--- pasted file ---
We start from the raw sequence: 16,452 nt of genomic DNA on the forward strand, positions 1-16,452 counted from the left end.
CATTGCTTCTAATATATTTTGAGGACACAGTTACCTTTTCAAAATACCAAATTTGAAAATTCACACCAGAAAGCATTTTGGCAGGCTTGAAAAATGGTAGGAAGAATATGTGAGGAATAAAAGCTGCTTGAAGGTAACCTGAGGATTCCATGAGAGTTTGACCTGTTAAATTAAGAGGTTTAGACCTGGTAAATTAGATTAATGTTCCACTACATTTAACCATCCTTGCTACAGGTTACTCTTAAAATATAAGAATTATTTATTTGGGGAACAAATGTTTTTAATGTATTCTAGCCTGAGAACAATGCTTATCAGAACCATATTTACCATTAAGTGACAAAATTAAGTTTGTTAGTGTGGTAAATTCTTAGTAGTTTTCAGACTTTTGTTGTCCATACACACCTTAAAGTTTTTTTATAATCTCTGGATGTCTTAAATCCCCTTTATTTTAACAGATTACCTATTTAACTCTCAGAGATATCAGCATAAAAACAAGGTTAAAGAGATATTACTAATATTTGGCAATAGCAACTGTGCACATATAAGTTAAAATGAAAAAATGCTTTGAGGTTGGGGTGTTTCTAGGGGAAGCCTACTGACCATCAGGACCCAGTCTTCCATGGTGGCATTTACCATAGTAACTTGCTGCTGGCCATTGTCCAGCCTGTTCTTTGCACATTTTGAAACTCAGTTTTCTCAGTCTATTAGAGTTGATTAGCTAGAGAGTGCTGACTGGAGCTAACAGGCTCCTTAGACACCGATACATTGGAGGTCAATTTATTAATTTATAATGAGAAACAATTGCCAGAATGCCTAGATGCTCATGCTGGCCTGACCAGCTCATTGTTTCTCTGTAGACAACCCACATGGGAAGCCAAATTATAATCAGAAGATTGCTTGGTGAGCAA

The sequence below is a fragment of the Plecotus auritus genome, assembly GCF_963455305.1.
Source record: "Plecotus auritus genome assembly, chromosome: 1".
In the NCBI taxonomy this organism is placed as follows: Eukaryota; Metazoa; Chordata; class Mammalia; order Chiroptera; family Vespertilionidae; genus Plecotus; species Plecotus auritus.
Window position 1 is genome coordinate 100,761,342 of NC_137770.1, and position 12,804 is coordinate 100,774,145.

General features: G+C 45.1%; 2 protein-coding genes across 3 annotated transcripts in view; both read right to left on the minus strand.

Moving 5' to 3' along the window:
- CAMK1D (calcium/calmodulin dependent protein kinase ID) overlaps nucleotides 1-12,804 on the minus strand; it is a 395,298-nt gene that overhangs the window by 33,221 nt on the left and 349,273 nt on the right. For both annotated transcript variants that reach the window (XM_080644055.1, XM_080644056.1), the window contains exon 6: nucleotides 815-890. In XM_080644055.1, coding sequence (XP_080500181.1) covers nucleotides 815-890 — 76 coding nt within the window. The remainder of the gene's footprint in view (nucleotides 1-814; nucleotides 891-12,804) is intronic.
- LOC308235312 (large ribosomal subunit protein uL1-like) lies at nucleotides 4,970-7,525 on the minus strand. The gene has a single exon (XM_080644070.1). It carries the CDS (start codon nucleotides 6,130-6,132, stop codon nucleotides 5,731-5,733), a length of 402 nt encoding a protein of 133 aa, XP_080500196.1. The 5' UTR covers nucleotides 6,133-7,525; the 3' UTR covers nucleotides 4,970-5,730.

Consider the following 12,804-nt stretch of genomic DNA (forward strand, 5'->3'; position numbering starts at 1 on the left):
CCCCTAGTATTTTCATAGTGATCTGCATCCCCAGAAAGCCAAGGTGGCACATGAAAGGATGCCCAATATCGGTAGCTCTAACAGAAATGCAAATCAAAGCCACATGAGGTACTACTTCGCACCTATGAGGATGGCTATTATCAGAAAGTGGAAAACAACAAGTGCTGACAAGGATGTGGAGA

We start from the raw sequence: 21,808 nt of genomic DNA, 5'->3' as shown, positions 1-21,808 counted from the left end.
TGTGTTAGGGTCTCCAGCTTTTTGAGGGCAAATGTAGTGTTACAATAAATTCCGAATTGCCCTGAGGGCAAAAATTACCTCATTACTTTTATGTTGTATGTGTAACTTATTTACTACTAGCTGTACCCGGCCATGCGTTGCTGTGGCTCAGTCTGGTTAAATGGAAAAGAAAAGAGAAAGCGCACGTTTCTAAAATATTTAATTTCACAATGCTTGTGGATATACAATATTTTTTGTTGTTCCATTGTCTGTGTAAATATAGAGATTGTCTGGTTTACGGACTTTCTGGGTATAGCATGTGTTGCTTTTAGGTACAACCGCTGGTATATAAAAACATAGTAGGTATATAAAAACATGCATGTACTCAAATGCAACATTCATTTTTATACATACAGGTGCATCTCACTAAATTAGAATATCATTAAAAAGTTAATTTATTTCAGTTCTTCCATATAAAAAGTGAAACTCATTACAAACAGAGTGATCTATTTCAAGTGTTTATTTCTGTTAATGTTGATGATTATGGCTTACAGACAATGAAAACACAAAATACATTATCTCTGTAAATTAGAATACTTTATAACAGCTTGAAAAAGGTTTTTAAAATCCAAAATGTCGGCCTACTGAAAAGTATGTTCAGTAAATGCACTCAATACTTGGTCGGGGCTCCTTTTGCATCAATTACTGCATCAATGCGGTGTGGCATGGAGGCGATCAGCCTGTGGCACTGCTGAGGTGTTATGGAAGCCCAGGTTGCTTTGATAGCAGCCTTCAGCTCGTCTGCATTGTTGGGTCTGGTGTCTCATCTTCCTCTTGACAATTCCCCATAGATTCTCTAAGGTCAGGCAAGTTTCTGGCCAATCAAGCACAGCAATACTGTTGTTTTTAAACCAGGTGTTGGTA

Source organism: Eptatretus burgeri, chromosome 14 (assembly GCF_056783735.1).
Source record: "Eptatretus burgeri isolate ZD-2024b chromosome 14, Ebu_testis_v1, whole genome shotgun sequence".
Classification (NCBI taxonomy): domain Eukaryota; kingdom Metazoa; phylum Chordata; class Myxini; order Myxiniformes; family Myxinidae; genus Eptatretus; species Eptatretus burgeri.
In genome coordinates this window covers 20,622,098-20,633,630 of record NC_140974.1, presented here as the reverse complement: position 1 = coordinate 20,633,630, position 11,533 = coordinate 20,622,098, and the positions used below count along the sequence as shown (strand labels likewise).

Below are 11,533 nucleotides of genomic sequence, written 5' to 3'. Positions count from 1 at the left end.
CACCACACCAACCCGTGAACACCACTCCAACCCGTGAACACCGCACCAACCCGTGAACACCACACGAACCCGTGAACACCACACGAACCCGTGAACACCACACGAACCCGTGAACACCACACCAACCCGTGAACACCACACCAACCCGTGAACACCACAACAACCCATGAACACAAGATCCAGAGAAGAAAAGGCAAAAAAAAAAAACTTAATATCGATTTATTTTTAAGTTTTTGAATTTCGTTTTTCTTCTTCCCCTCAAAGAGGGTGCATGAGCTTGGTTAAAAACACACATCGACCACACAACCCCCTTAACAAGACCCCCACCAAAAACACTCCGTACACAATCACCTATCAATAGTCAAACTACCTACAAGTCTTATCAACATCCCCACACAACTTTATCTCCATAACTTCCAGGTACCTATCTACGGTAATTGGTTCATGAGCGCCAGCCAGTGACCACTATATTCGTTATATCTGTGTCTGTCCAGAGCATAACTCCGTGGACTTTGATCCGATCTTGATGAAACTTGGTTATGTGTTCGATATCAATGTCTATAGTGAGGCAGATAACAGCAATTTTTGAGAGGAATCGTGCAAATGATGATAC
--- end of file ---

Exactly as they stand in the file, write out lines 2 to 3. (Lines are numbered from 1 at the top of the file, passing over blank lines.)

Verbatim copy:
CATTGCTTCTAATATATTTTGAGGACACAGTTACCTTTTCAAAATACCAAATTTGAAAATTCACACCAGAAAGCATTTTGGCAGGCTTGAAAAATGGTAGGAAGAATATGTGAGGAATAAAAGCTGCTTGAAGGTAACCTGAGGATTCCATGAGAGTTTGACCTGTTAAATTAAGAGGTTTAGACCTGGTAAATTAGATTAATGTTCCACTACATTTAACCATCCTTGCTACAGGTTACTCTTAAAATATAAGAATTATTTATTTGGGGAACAAATGTTTTTAATGTATTCTAGCCTGAGAACAATGCTTATCAGAACCATATTTACCATTAAGTGACAAAATTAAGTTTGTTAGTGTGGTAAATTCTTAGTAGTTTTCAGACTTTTGTTGTCCATACACACCTTAAAGTTTTTTTATAATCTCTGGATGTCTTAAATCCCCTTTATTTTAACAGATTACCTATTTAACTCTCAGAGATATCAGCATAAAAACAAGGTTAAAGAGATATTACTAATATTTGGCAATAGCAACTGTGCACATATAAGTTAAAATGAAAAAATGCTTTGAGGTTGGGGTGTTTCTAGGGGAAGCCTACTGACCATCAGGACCCAGTCTTCCATGGTGGCATTTACCATAGTAACTTGCTGCTGGCCATTGTCCAGCCTGTTCTTTGCACATTTTGAAACTCAGTTTTCTCAGTCTATTAGAGTTGATTAGCTAGAGAGTGCTGACTGGAGCTAACAGGCTCCTTAGACACCGATACATTGGAGGTCAATTTATTAATTTATAATGAGAAACAATTGCCAGAATGCCTAGATGCTCATGCTGGCCTGACCAGCTCATTGTTTCTCTGTAGACAACCCACATGGGAAGCCAAATTATAATCAGAAGATTGCTTGGTGAGCAA

The sequence below is a fragment of the Plecotus auritus genome, assembly GCF_963455305.1.